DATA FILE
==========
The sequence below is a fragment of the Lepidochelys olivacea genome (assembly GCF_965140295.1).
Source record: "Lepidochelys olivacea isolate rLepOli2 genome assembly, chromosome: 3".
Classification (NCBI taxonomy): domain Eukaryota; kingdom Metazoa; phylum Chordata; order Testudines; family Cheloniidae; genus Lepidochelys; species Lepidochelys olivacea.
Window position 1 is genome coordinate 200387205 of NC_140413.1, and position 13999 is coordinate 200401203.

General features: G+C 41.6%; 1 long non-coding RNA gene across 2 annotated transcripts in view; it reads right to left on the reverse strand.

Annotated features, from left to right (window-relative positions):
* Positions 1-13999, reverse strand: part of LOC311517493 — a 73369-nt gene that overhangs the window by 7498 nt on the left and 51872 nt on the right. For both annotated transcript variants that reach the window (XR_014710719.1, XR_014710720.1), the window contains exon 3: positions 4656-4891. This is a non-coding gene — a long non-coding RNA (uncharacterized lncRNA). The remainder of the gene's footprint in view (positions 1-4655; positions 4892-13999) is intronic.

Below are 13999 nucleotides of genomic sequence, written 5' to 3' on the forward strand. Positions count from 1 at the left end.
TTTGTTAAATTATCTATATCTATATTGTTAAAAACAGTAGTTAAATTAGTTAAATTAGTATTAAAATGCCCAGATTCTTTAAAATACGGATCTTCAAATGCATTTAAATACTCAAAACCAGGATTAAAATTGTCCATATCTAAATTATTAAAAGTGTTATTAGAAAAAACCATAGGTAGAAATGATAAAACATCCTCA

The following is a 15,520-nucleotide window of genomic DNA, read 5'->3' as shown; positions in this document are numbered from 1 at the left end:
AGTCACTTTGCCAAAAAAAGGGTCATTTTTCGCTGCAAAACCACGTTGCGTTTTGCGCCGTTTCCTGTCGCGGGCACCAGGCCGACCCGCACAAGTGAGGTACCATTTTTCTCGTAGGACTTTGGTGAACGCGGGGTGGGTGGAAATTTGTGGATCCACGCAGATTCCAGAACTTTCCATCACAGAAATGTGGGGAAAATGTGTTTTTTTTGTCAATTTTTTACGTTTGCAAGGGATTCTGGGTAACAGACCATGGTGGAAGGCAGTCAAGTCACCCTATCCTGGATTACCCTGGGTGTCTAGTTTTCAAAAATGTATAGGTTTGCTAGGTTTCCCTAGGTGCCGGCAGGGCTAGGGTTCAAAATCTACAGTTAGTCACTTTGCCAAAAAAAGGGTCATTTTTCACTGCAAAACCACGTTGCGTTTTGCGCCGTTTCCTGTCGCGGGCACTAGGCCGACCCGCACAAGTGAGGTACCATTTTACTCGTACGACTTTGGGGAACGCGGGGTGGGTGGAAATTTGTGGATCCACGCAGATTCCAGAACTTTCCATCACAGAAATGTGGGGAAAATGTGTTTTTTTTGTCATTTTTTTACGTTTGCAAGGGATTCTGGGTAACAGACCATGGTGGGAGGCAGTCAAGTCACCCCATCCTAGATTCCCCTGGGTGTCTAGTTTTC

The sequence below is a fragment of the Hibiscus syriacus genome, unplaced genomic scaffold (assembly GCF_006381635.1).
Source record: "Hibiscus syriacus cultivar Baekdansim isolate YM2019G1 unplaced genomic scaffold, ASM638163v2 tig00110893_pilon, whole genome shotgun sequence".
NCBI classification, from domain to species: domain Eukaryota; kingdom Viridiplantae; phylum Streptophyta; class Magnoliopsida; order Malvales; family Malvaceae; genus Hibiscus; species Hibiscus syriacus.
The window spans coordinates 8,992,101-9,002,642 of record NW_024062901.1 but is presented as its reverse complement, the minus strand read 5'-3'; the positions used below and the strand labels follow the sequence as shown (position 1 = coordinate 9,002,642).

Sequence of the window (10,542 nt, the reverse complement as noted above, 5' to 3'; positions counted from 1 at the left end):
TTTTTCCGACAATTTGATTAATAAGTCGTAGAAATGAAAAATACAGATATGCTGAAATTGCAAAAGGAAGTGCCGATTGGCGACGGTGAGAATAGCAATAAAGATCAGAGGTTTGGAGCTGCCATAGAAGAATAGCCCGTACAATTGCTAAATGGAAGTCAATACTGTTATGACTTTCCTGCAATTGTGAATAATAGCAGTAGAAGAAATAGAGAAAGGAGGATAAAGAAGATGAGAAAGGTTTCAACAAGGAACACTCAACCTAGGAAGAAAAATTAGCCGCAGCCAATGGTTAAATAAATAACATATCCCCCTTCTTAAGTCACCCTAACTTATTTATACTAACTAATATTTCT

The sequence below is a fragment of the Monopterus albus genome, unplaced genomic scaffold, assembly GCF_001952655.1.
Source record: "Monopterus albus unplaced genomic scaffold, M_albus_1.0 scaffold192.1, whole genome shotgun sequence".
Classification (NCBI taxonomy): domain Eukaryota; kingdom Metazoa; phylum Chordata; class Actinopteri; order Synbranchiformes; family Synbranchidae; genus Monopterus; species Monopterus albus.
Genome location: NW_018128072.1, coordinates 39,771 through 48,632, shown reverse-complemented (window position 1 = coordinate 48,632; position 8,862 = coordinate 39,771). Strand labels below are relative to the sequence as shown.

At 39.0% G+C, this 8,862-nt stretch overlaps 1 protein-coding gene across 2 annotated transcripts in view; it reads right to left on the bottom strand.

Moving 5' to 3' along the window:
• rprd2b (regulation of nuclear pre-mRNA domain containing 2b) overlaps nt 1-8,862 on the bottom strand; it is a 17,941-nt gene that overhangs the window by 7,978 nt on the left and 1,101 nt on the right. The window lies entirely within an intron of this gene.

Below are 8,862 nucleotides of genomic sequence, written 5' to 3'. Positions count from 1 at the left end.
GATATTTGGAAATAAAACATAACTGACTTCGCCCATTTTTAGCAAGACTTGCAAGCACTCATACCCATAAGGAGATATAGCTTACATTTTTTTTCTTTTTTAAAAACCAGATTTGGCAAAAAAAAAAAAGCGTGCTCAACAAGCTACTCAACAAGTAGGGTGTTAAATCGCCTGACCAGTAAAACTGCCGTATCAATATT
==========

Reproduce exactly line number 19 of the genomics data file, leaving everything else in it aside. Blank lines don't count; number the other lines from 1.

Source record: "Monopterus albus unplaced genomic scaffold, M_albus_1.0 scaffold192.1, whole genome shotgun sequence".